Before I made my equalizers I measured the frequency response of telephone lines and found 3kHz down -12dB round trip then complained to BELL. They said it is normal because their spec for one-way is -7.5dB at 3kHz (pretty bad).
     
  10. 4pyros

    4pyros Well-Known Member Most Helpful Member

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    GOOGLE is your friend!!!
     
  11. 4pyros

    4pyros Well-Known Member Most Helpful Member

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    audioguru; Do you know the typical audio range for telco in the states?

    Andy
     
  12. audioguru

    audioguru Well-Known Member Most Helpful Member

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    Canadian and American telcos are the same. If you call your neighbour then 3kHz could be as low as -15dB and still pass (but the sound is extremely muffled).
    The distance from the central office determines the amount of "high frequency" loss. But 3kHz is just a "mid-range frequency" not a high frequency.

    I am amazed that they feed high speed internet through telephone lines today.
     
  13. learning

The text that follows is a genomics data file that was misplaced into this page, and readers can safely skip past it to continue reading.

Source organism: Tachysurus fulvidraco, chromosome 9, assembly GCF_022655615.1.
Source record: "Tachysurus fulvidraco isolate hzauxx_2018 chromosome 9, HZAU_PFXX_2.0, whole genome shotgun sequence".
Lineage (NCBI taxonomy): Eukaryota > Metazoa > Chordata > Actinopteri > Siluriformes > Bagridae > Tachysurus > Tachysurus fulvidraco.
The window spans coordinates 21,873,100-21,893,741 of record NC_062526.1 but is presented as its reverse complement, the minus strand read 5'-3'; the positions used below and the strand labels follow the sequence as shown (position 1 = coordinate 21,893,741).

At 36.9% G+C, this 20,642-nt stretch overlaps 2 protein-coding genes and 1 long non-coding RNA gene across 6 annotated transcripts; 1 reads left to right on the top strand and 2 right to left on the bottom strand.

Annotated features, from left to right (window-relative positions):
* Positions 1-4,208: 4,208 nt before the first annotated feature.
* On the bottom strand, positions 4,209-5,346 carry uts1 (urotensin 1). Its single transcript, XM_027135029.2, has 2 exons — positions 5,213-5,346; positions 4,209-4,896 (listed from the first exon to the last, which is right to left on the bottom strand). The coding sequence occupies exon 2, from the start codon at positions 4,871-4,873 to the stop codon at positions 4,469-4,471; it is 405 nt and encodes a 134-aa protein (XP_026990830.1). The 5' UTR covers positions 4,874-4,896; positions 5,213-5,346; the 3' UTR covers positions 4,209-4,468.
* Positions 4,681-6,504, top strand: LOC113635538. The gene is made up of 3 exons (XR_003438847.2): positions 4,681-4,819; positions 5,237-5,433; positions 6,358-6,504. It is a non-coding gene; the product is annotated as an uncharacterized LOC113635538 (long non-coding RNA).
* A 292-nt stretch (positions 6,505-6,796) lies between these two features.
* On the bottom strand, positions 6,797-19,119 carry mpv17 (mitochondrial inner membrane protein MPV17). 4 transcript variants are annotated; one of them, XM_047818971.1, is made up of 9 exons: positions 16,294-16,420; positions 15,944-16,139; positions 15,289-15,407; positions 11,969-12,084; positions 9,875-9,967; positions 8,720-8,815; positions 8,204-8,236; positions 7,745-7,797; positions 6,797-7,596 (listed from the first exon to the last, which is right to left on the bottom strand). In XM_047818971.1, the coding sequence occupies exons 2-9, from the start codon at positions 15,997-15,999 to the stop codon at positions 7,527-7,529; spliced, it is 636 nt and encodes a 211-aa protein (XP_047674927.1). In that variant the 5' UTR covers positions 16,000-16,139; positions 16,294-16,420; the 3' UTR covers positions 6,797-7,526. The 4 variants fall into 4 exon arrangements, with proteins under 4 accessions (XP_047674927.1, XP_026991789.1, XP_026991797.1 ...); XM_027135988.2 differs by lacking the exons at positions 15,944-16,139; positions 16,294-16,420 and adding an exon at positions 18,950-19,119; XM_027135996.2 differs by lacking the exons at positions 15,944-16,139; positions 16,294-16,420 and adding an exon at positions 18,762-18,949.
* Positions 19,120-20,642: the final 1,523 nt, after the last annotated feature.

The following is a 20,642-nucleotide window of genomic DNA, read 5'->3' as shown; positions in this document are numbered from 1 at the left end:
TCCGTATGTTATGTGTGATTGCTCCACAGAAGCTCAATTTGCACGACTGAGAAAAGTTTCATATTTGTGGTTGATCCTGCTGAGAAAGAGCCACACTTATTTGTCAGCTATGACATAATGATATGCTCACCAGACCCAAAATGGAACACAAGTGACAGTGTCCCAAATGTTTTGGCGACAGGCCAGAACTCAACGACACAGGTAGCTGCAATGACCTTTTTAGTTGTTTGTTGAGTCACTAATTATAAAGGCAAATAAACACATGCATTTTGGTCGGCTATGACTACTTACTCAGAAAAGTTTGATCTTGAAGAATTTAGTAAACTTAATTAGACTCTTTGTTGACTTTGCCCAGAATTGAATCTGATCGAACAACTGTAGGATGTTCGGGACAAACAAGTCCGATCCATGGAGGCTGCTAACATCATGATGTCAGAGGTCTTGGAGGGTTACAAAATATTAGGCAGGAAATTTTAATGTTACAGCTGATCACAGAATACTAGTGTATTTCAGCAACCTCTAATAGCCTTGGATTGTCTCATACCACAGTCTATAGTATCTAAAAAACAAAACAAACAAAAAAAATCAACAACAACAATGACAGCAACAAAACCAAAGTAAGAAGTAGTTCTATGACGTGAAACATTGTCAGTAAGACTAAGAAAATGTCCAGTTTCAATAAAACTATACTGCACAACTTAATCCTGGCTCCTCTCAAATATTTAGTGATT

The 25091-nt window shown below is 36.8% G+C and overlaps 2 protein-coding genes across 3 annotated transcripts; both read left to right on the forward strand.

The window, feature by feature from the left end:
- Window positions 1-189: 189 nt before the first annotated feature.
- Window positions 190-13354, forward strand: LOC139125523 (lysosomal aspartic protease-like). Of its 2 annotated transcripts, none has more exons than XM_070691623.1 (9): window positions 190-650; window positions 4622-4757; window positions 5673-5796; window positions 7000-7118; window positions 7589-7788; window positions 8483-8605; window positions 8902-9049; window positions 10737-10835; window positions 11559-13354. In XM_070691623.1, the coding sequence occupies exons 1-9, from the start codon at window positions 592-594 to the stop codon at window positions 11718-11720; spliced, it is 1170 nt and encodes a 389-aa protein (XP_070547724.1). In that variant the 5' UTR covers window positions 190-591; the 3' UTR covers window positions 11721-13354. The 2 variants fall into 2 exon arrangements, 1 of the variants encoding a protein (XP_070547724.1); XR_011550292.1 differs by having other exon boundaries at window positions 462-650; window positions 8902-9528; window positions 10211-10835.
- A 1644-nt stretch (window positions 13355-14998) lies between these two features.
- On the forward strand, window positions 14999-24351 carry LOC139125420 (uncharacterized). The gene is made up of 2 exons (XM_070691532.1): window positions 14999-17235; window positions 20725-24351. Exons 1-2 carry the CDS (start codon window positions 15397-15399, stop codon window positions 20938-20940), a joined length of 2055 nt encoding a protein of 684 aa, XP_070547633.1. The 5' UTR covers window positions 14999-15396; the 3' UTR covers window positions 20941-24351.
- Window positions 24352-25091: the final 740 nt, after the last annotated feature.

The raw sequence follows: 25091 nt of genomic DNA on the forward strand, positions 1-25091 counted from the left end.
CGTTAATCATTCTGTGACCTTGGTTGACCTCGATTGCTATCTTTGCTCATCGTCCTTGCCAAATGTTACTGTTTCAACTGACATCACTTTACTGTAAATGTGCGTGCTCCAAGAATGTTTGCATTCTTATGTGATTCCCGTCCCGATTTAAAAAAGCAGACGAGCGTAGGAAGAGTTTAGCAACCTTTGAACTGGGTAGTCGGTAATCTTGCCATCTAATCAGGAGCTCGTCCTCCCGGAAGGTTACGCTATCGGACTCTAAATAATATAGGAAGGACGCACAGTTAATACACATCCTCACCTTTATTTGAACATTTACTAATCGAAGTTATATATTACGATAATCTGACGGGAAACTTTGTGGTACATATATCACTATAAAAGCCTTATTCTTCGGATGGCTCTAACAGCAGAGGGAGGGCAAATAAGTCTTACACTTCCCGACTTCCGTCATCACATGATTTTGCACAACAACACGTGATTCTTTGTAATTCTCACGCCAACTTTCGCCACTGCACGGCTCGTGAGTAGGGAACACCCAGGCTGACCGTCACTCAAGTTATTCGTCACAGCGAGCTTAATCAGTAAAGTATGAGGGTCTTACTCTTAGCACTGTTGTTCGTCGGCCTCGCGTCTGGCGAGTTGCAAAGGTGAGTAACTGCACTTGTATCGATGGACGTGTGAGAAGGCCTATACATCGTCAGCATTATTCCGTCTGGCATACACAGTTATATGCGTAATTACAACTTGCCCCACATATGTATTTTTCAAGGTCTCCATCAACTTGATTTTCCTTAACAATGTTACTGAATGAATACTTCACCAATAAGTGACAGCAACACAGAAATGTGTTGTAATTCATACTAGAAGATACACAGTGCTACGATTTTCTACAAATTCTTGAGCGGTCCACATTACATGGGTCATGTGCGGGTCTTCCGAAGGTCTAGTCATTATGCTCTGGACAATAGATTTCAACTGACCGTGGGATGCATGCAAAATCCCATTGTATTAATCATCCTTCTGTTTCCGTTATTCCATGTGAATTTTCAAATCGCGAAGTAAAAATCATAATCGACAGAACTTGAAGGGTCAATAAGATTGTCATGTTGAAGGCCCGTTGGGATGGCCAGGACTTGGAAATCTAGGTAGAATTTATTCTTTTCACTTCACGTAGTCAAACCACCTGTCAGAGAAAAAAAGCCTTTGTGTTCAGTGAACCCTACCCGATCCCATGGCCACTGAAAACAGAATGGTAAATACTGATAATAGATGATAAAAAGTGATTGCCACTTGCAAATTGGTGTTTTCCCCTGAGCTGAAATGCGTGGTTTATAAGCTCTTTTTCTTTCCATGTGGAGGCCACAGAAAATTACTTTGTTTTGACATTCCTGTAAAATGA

learning Member

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    The ultimate bass effect is still illusive to mankind ! Do you think it ?
     
  14. 4pyros

    4pyros Well-Known Member Most Helpful Member

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    I was just wondering about the full band width in general, 300Hz-3KHz? and how you could get good quality sound at all. Wait its only speech.

    From Wikipedia

    OK now I know. This may be the best the OP gets out of his speakers, LOL

    Andy
     
  15. RMMM

    RMMM New Member

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    I think you have a lot to hear.

    The bass effect is not elusive at all. Look on youtube for car stereo shows and woofer performance.

    You will see bass effect that BLOWS the windows out of cars. It is done with the PROPER woofer, and ample POWER. ;)

    Thats all it takes.

    A long-throw speaker will move much more air than a standard woofer, mid, or tweeter.